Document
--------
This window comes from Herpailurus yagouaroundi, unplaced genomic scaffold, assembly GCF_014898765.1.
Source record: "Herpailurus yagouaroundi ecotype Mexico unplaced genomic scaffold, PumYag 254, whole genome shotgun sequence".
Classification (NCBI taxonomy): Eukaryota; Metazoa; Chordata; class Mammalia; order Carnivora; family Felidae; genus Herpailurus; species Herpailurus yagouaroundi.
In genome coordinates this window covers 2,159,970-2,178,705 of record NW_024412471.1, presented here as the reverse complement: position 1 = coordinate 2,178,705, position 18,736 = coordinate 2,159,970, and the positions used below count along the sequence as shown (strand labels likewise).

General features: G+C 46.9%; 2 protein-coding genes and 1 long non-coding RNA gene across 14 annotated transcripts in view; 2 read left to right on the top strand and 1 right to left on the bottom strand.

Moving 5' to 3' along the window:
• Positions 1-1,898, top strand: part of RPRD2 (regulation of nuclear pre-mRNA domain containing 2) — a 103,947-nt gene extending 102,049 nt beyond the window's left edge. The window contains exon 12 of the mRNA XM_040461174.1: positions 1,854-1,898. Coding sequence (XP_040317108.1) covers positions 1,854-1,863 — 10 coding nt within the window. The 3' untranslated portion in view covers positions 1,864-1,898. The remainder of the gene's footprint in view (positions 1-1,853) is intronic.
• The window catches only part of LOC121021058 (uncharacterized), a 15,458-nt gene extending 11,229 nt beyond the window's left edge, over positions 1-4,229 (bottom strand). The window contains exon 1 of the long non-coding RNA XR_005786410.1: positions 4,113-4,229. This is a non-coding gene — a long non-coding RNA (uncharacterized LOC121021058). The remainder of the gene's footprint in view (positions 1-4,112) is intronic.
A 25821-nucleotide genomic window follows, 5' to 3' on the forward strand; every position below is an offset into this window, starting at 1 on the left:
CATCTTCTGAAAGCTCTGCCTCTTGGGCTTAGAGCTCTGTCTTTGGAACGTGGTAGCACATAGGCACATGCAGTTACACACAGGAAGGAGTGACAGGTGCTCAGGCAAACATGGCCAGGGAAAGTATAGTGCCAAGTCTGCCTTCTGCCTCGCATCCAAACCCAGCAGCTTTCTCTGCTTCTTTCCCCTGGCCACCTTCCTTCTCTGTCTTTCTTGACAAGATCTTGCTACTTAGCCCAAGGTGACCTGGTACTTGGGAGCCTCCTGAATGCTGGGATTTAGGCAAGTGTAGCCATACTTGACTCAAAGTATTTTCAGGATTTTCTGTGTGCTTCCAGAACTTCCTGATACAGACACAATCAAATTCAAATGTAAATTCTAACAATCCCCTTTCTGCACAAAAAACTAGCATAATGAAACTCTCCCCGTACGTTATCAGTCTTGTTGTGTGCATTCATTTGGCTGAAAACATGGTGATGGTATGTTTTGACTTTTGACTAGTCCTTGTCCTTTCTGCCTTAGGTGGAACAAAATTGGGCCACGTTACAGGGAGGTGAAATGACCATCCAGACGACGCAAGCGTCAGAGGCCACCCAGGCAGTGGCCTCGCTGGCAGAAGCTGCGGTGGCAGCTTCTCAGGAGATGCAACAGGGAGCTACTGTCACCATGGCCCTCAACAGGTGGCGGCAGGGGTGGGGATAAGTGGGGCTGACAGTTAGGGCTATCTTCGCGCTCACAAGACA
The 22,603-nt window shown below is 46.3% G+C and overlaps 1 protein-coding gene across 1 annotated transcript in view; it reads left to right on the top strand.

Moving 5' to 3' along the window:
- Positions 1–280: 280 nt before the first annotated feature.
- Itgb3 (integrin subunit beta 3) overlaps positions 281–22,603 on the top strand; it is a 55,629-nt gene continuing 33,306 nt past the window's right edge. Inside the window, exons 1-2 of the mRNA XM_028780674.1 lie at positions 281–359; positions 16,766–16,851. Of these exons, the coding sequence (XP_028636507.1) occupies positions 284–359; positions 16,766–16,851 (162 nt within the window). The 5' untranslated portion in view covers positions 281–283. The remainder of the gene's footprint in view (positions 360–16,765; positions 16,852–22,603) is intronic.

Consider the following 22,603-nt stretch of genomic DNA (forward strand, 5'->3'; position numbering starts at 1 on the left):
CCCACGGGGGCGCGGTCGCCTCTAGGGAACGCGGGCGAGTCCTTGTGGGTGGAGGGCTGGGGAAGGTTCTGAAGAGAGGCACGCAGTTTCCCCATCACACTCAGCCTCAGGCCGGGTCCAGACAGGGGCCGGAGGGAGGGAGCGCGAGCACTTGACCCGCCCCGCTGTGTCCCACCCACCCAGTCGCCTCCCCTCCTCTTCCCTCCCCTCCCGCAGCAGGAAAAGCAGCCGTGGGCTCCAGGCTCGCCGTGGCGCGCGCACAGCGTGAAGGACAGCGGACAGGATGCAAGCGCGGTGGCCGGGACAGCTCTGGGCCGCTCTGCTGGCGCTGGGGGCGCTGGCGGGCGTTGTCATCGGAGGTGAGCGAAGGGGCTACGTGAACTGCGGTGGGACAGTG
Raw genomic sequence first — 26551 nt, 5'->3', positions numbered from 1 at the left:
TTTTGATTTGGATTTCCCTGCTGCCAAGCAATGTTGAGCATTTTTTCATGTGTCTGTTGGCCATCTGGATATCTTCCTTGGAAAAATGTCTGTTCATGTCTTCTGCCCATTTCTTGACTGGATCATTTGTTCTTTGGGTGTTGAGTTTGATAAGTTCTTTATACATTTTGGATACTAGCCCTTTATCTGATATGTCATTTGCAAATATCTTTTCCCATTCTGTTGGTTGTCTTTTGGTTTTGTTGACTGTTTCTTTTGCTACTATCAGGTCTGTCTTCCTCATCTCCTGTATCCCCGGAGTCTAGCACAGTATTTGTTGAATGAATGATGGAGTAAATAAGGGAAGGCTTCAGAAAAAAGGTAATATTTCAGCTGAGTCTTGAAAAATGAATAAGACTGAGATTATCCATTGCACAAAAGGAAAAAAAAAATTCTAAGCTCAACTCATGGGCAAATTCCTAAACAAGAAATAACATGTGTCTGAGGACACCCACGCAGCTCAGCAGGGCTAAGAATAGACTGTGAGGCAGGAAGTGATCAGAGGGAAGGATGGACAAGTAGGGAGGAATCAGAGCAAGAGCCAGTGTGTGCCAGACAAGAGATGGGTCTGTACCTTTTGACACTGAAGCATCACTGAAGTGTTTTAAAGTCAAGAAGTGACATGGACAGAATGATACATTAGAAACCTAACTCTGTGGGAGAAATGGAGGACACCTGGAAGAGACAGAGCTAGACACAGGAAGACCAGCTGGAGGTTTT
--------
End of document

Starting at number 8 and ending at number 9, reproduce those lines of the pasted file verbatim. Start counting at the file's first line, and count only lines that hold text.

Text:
• The window catches only part of LOC121021058 (uncharacterized), a 15,458-nt gene extending 11,229 nt beyond the window's left edge, over positions 1-4,229 (bottom strand). The window contains exon 1 of the long non-coding RNA XR_005786410.1: positions 4,113-4,229. This is a non-coding gene — a long non-coding RNA (uncharacterized LOC121021058). The remainder of the gene's footprint in view (positions 1-4,112) is intronic.
A 25821-nucleotide genomic window follows, 5' to 3' on the forward strand; every position below is an offset into this window, starting at 1 on the left: